Rediscovering Tanita

It was Valentine’s Day this month. To mark this romantic occasion a friend of mine in Japan shared a song on social media. The song was ‘Valentine Heart’ by Tanita Tikaram. Listening to it again immediately sparked some old thoughts and hazy memories.

In 1988 I was living in Kobe and had just begun writing about music for Kansai Time Out magazine. At the same time, 19-year-old Tanita Tikaram was releasing her debut album Ancient Heart, and it may well have been mentioned in one of my earliest columns – it seems so long ago that I can’t remember.

The album sold around four million copies and ‘Valentine Heart’ was one of its songs. I bought it as a cassette tape. My favourite tracks were the first two: the upbeat ‘Good Tradition’ (see video) and the gorgeously romantic ‘Cathedral Song’. Tanita Tikaram had quite a deep voice and apart from the catchy opening track her songs were dark and meditative, but thinking back, it was just an impression many of us had, as I don’t think I ever really stopped to wonder about the lyrics. I just liked the melodies.

Soon after, a tour of Japan was announced, and it included a date in nearby Osaka. I had completely forgotten this until reminded the other day by my wife Midori who has a much better memory. Apparently, we even bought tickets for this highly anticipated event only to have our hopes dashed as the tour – or at least the date in Osaka – was subsequently cancelled.

Perhaps Tanita was ill. In any event, my interest in her music waned, either because of this disappointment or possibly other unknown factors. My burgeoning interest in the music of Okinawa was beginning to take over. I didn’t listen to her again for almost 35 years.

Tanita Tikaram is from an internationally diverse background. Her father is from Fiji and her mother from Malaysia. She was born in Germany but moved to Basingstoke, England when still a child and now lives in London. Following the early success of that debut album her subsequent releases had diminishing returns in terms of sales. There were also lengthy periods when she didn’t record at all and seemed to put her music career on hold.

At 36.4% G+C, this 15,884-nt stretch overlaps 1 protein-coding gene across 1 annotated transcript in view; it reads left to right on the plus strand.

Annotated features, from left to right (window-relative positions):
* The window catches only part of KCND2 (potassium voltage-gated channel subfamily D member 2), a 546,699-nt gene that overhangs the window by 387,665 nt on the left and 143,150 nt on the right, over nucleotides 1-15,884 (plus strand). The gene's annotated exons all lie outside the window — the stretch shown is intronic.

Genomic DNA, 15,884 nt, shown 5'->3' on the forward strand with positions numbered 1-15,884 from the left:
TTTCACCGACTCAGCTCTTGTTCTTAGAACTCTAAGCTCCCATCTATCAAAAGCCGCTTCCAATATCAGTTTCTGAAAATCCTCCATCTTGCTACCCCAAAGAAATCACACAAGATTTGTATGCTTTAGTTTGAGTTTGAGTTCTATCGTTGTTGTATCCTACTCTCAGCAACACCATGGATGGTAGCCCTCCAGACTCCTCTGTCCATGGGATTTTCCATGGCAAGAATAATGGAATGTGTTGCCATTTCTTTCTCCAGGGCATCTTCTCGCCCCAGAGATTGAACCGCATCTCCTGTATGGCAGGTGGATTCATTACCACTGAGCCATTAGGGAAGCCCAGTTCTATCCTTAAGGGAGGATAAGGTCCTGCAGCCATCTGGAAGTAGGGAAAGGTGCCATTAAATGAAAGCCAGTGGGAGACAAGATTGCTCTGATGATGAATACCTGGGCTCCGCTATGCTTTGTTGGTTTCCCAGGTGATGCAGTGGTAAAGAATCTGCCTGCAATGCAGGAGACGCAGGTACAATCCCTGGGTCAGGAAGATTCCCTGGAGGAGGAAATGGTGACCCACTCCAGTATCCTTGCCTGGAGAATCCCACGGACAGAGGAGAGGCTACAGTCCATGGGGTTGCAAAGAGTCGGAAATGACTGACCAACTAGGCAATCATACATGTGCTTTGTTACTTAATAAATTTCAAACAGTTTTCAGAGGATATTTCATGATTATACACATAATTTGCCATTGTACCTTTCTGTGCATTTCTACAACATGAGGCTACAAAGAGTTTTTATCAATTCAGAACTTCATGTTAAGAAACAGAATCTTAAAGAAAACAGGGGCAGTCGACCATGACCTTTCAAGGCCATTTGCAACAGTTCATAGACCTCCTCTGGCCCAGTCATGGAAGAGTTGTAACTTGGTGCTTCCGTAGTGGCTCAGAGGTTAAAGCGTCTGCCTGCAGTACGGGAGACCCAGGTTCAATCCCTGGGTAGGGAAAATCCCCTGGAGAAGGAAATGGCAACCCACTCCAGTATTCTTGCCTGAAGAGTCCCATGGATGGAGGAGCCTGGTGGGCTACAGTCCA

The world is a different place now that we can check up on musicians’ lives online. It doesn’t take much digging to discover that Tanita didn’t disappear. She always returned to making music and writing songs and has made nine original albums to date. Her latest To Drink the Rainbow is an anthology that focuses on her post-teenage years right up to 2019. And she is currently in the studio recording a new album.

It was my friend’s post that finally returned me to her music after all these years. Listening to it again I initially felt nostalgia tinged with a bit of sadness. But why? I interviewed Kate Rusby when she was 24, and she will be 50 this year. And I met Okinawa’s Chihiro Kamiya when she was only 21 and she has turned 40. I don’t feel any sadness about them. I suppose it’s because I’ve kept up with their music all along. So, it’s my own fault and not Tanita’s. Any sadness is for not having paid attention to her music as the years flew by.

I have a lot of catching up to do but it appears her career is moving along nicely at her own pace. Good music doesn’t depend on popular ‘success’ but on personal evolution and creativity and in this she seems to be well ahead of her 19-year-old self. 

F. Scott Fitzgerald once wrote that the compensation for early success is a conviction that life is a romantic matter. I wonder if Tanita felt this. I suspect she must be very happy with the way things have turned out now that she is in her 50s. She has every right to be.  

Now whatever happened to Tracy Chapman?

Explore posts in the same categories: Notes from the Ryukyus

4 Comments on “Rediscovering Tanita”

  1. kumi Says:

    I loved this post. Immediately listened to Valentine Heart. And the tip to Tracy Chapman reminded me of one of the most moving concerts of my life, at the open amphitheater at Berkeley, just Tracy and her guitar… simple and the best.

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